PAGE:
missing? His family kept urging him to find romance ... preferably
with someone who shares his Indian roots.

So Patel went a step
further: On a cross-country jaunt, he confined his search to women
named Patel. He co-directed (with his sister) this documentary,
co-wrote it, was the prime focus ... and, yes, ended up in a romantic
relationship. We won't say with whom, but the search is a delight.

Other choices

Football, all day,
cable. First are three bowl games – none involving teams with
winning records. That's

11 a.m. ET on ESPN
and 2:30 and 5 p.m. on ESPN2. Then the pros have two teams with
surprisingly strong seasons: The Dallas Cowboys (12-2) host the
Dettoiyt Lions (9-5), at 8:15 p.m. ET on ESPN.

“Scientology and
the Aftermath,” 7-10 p.m., A&E. While her former co-star Kevin
James does comedy on CBS, Leah Remini has three reruns of her series.
It's a scathing look at Scientology, of which she was a long-time
follower. The third views David Miscavige, the leader after L. Ron
Hubbard's death.

“Happy New Year,
Charlie Brown,” 8 p.m., ABC. After showing some great animated
specials at Christmastime, TV lowers its standards. This adequate,
1986 tale has Charlie trying to get in a party mood, while finishing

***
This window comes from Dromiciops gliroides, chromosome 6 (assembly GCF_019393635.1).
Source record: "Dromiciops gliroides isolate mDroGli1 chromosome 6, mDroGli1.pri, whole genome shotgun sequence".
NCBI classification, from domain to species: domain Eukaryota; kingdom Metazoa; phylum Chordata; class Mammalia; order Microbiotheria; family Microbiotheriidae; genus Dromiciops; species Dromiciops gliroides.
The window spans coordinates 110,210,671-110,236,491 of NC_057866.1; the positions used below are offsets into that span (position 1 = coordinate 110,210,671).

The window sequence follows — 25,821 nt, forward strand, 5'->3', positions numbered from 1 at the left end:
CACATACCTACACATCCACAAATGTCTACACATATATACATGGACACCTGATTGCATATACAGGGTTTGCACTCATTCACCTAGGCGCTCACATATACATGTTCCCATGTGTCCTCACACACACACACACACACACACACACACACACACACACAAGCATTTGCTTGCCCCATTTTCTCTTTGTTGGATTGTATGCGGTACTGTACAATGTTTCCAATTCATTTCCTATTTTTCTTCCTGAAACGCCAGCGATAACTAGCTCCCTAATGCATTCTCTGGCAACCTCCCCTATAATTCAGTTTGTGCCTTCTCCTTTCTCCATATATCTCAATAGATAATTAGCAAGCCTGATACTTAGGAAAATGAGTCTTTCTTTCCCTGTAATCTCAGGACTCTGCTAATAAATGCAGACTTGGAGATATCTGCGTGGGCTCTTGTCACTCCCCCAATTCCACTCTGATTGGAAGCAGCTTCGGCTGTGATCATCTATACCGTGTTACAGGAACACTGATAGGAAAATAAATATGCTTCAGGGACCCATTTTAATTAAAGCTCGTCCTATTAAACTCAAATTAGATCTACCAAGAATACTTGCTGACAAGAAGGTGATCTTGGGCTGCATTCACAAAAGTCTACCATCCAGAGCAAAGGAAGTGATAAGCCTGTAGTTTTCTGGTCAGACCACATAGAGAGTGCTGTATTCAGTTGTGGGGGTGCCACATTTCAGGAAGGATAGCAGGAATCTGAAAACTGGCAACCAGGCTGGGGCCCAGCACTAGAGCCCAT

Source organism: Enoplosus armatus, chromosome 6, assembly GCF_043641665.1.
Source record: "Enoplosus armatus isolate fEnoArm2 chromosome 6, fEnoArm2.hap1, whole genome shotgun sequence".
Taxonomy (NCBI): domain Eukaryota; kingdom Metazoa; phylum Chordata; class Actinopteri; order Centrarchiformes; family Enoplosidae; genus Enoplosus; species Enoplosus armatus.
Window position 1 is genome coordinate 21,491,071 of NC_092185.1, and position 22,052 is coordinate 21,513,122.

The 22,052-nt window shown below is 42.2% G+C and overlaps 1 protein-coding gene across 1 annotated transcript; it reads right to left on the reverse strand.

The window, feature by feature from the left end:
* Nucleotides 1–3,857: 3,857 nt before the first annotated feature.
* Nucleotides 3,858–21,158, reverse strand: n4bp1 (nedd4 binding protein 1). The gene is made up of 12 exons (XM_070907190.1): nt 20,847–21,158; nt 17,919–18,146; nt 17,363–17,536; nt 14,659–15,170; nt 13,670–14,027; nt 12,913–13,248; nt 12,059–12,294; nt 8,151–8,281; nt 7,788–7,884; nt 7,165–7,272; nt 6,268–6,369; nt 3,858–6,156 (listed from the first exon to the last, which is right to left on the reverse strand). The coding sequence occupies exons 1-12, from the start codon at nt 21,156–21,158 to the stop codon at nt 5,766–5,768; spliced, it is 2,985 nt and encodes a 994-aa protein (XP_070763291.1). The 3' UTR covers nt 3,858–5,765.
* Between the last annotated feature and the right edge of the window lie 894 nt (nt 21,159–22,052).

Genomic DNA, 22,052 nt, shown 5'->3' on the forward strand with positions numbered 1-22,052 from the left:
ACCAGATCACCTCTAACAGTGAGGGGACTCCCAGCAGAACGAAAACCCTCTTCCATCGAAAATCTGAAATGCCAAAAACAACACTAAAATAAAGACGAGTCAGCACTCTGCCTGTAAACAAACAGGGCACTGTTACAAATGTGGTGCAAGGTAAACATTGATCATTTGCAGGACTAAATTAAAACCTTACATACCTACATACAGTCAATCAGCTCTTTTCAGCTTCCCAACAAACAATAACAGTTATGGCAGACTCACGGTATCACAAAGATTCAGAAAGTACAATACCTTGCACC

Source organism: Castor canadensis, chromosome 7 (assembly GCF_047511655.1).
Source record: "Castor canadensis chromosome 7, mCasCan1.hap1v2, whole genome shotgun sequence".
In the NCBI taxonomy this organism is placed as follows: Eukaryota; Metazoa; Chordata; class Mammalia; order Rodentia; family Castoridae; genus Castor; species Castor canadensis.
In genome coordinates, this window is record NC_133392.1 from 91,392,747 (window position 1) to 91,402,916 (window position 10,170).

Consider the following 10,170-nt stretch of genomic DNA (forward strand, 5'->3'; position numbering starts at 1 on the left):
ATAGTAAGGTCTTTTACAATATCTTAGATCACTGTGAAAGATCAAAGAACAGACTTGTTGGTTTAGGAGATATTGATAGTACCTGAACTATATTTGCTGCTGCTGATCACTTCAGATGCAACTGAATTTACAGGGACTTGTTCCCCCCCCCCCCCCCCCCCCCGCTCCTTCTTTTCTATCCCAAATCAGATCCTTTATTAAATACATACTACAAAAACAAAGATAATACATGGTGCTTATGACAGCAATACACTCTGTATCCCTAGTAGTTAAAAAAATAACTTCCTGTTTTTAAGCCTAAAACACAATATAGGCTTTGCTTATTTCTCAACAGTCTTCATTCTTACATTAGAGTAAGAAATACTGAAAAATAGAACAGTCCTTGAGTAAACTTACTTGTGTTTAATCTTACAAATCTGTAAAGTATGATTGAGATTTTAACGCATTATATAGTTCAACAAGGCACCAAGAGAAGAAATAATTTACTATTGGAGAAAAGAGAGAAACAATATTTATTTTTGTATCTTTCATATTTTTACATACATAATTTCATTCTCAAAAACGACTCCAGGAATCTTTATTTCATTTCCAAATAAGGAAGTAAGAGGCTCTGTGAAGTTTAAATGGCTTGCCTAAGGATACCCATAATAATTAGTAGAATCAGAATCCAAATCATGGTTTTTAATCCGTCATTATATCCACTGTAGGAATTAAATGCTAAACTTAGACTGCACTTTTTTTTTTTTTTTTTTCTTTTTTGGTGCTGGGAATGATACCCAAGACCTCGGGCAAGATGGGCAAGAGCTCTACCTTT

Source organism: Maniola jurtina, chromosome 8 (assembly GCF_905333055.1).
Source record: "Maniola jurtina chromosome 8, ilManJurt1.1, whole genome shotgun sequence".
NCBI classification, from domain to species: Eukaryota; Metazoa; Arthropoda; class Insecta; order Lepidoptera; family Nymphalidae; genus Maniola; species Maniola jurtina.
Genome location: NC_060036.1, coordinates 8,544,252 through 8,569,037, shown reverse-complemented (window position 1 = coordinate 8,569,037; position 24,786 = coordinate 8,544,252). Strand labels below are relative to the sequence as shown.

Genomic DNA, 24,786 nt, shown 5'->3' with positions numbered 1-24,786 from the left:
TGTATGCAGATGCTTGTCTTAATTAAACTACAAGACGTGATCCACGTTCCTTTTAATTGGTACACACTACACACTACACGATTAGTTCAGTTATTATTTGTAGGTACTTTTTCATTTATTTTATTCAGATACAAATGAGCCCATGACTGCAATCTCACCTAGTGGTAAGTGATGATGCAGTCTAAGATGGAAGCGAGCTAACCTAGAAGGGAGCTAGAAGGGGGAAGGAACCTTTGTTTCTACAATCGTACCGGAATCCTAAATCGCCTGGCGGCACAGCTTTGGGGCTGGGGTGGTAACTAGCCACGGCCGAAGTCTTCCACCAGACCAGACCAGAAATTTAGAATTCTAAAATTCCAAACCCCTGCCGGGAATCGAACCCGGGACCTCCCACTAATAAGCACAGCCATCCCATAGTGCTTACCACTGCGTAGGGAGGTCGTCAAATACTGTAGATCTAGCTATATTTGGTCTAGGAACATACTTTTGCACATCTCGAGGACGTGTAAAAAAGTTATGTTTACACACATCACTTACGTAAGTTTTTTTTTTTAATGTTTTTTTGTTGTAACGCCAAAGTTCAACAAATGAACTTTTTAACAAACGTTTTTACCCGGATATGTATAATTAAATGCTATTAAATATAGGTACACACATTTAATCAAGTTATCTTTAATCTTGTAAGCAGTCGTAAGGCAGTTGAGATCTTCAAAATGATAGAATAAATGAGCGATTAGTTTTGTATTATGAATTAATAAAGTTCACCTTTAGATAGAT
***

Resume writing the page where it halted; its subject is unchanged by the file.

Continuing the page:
“War and Peace.” The 1976 “Rudolph's Shiny New Year” follows
at 9.

“Kevin Can Wait,”
8 and 9 p.m., CBS. So far, this show has had fairly funny episodes
and good ratings. Now here are two reruns: First, Kevin wishes his
friends would be as much fun as his wife's book club. Then he's
caught borrowing a friend's story of police heroism; funny flashbacks
offer the truth.

“Man With a Plan,”
8:30 and 9:30, CBS. The first rerun has some fairly good moments, as
Adam (Matt LeBlanc) finds that both his wife and his brother (Kevin
Nealon) expect to get the extra Steelers ticket. In the second, he
rebels from the demands of his daughter's kindergarten teacher.

“Lucifer,” 9
p.m., Fox. In a rerun, someone is killing newcomers to Los Angeles.
Also, Maze asks Chloe to go out for drinks, but has an ulterior

“Scorpion,” 10
p.m., CBS. Sylvester isn't really suited for hard-core prison life.
In this rerun, however, he must go undercover; when things go wrong,
the others must engineer a prison break.

TV column for Sunday, Dec. 25

Disney Christmas parade, 10 a.m. to noon, ABC (check local listings).

By mid-morning on
Christmas, presents have been unwrapped and people want something
cheery on the TV screen. That's where the Disney people step in.

The brother-sister
team of Derek and Julianne Hough introduce parks parades, plus music
numbers filmed in advance. Kelly Clarkson sings “I'll Be Home for
Christmas,” Sofia Carson does “Silent Night” and recent “Voice”
champion Jordan Fisher does “The Christmas Song.” Also:
OneRepublic, Alessia Cara and Gavin DeGraw, plus solos and duets from
Garth Brooks and Trisha Yearwood.

“I Love Lucy” and “Dick Van Dyke Show” specials, 8 and 9
p.m., CBS. Some of the best moments of the 1950s and '60s were in